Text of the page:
As a converted tight end, the 2018 second-round pick wasn’t expected to start right away, but he was forced into action because of injuries and then took over the full-time job from Rashod Hill. While there were ups and downs, O’Neill did not seem overwhelmed by NFL edge rushers and appeared to gain confidence as the season went along. He was one of four tackles with more than 500 snaps to not allow a sack.

What didn’t work:

While he didn’t give up a sack, O’Neill was routinely overpowered due to his lack of size/strength and inexperience setting an anchor against NFL talents. Of 61 tackles with more than 500 snaps, O’Neill was graded by PFF as the 53rd rated tackle in pass blocking and 40th in run blocking.

Best case scenario in 2019:

O’Neill continues to put on weight and improve technique and then takes a significant step toward becoming a franchise tackle. His tremendous athleticism becomes an asset for the Vikings in the screen and run games and gives the impression O’Neill could reach his ceiling as an above average tackle.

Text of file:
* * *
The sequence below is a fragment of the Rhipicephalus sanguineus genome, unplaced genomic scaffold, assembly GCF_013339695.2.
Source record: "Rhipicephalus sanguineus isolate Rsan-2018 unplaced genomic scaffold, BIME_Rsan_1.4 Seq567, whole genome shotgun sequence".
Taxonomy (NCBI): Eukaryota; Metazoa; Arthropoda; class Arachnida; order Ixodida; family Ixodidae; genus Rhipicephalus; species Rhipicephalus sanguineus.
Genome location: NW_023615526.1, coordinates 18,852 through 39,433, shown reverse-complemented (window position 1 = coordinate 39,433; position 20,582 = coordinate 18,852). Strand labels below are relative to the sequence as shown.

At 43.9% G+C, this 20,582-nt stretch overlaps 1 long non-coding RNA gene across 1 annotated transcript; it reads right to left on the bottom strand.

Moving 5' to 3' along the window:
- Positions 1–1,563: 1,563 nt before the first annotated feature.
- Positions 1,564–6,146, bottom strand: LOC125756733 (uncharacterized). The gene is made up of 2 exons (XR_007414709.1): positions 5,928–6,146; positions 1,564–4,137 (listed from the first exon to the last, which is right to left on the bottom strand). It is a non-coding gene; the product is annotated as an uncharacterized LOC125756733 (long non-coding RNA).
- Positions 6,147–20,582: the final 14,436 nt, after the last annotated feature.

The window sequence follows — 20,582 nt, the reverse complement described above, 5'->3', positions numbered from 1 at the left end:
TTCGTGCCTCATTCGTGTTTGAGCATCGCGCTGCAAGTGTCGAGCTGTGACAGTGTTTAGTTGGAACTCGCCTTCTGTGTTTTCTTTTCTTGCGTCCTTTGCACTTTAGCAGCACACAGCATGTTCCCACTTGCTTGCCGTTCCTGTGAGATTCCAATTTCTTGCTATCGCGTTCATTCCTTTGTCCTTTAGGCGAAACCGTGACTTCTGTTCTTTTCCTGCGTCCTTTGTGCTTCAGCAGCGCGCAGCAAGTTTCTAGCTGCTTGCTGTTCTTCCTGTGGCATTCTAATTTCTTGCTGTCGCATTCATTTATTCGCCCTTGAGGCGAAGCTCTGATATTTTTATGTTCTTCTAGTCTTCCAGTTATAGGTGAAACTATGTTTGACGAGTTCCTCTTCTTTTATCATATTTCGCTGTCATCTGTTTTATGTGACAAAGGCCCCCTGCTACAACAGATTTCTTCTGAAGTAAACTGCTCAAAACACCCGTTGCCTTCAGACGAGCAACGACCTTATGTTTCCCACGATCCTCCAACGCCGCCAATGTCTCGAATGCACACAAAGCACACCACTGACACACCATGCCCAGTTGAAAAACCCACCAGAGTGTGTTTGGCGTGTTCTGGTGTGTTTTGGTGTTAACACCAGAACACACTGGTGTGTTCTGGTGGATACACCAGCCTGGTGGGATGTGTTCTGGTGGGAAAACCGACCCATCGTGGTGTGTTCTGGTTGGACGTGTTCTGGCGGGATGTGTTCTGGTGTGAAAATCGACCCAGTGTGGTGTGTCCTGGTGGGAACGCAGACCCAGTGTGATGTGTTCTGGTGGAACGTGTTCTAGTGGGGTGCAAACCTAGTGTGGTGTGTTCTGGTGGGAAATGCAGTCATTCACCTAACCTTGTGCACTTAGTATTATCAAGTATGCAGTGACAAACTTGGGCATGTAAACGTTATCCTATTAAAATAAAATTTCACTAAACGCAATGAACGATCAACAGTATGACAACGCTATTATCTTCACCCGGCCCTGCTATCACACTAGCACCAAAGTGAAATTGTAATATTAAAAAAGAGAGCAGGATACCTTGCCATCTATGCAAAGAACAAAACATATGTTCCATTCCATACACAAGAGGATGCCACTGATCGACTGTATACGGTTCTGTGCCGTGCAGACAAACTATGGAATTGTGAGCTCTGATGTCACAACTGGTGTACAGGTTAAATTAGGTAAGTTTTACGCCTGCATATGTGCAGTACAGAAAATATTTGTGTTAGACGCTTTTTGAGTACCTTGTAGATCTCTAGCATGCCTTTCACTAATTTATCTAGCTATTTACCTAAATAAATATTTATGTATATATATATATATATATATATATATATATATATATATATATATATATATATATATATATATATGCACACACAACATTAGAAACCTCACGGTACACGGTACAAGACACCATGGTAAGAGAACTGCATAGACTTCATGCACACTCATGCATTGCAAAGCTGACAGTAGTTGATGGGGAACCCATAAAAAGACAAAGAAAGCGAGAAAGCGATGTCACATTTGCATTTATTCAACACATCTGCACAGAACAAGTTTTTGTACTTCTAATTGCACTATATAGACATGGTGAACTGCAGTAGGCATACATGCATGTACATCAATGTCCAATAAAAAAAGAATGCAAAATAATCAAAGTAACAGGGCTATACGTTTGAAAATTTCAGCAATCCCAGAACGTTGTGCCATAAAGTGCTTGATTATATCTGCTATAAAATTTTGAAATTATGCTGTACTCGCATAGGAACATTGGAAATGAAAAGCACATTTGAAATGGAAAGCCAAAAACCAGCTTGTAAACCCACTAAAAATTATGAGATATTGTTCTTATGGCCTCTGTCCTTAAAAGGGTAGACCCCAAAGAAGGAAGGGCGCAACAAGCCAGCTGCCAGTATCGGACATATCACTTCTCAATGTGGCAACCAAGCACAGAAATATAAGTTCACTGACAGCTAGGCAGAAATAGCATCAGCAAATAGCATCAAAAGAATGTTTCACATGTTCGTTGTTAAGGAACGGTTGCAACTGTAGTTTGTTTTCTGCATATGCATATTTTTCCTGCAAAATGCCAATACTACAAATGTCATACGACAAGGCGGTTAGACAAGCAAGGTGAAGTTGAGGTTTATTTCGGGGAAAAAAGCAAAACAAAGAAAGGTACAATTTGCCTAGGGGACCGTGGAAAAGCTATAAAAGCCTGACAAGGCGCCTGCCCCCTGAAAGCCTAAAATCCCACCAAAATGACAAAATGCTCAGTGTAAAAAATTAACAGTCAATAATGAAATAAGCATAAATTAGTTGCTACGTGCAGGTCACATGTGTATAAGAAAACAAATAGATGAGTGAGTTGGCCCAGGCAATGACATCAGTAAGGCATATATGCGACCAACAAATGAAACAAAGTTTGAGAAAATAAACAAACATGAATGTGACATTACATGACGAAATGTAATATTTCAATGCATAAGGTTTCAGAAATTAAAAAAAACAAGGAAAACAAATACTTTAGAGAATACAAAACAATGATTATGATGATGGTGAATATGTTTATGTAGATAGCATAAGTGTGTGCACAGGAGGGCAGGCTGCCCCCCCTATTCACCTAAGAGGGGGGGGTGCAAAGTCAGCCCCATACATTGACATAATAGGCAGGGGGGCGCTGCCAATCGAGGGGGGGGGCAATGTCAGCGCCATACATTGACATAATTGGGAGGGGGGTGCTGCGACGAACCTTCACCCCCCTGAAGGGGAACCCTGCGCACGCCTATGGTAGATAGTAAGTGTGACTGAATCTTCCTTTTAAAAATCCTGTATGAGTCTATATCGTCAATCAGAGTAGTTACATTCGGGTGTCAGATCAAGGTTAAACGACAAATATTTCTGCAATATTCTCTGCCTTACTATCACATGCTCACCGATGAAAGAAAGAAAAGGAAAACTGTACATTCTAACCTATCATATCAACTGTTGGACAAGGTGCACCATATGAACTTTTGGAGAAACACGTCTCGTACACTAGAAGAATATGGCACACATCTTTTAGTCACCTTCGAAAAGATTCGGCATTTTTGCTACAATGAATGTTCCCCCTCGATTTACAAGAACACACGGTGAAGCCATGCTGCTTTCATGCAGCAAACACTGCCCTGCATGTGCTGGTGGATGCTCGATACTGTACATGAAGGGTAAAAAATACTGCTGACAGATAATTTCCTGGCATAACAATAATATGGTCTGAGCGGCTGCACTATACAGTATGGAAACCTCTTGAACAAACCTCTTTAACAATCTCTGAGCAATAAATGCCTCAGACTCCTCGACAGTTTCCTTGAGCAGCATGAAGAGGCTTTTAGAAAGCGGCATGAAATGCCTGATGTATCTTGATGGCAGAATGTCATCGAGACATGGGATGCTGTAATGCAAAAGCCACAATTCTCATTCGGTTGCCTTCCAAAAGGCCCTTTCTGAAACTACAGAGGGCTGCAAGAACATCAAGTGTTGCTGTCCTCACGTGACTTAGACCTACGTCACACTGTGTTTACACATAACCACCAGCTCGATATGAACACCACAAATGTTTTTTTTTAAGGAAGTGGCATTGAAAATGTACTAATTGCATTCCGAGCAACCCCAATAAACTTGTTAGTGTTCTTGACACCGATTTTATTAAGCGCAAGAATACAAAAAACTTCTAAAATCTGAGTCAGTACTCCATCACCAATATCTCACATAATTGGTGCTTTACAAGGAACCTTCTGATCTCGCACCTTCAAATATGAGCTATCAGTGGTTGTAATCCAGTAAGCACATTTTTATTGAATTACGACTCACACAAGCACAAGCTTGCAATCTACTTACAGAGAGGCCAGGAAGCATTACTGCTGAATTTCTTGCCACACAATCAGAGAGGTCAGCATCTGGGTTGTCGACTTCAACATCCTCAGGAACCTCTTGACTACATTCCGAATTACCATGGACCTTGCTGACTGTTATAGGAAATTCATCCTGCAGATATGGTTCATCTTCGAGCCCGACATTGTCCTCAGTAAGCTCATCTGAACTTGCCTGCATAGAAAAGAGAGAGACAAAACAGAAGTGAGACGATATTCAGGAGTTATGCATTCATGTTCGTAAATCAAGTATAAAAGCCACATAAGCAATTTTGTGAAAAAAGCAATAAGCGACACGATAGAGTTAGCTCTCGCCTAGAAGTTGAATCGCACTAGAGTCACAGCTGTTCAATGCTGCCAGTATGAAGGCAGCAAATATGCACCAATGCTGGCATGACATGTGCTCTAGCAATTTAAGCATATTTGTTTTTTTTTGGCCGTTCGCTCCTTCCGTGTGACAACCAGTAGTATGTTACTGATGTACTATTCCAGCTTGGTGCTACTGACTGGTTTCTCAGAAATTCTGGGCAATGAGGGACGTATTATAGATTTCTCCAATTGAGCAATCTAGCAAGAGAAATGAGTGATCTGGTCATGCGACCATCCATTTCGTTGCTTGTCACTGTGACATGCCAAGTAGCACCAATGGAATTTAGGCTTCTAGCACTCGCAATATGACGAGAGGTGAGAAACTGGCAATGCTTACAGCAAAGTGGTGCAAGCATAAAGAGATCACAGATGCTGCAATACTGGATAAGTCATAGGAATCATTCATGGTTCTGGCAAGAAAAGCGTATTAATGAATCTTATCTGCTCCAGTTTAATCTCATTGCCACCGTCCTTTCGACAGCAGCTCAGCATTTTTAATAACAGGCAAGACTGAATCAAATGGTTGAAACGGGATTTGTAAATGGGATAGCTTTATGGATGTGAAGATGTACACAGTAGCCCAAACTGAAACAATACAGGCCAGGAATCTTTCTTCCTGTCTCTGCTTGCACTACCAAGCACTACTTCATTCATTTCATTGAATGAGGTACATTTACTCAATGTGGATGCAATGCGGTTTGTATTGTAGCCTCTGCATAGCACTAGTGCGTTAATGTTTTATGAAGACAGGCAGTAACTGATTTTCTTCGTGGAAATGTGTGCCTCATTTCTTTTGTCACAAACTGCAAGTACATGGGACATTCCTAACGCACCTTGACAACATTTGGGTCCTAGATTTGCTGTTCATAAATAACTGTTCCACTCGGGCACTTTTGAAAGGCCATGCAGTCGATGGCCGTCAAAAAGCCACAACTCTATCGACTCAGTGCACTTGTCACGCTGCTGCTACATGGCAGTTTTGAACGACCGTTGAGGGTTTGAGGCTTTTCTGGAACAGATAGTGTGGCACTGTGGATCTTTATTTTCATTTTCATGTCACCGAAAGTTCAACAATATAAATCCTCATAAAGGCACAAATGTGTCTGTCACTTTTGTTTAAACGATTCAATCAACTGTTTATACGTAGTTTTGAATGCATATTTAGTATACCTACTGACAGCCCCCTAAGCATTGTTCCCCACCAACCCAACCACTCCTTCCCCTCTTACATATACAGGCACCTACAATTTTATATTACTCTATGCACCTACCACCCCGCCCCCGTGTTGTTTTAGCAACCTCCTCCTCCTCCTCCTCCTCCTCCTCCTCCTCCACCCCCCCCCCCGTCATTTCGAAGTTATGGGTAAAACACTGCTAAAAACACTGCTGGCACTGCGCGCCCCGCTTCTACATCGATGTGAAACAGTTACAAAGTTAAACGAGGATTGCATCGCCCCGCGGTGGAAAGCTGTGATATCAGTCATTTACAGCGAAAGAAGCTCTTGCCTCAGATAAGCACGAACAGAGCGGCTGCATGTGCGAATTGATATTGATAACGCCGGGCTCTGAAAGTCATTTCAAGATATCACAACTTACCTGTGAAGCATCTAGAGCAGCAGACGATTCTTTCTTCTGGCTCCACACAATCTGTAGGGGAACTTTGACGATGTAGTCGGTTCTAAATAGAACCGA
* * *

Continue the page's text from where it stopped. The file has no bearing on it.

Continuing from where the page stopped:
Worst case scenario in 2019: 

He plateaus with his progress and continues to struggle with speed-to-power rushers, which would make the team question whether he can be a long-term option.

T, Rashod Hill

After performing admirably in 2017 as a fill-in, Hill proved that he isn’t ready for a full-time starting gig. He allowed five sacks and 28 pressures in just 342 pass blocking snaps before losing his job to O’Neill. It doesn’t appear the former Jacksonville Jaguars’ practice squad member will take another step, but he could continue to be a reliable reserve.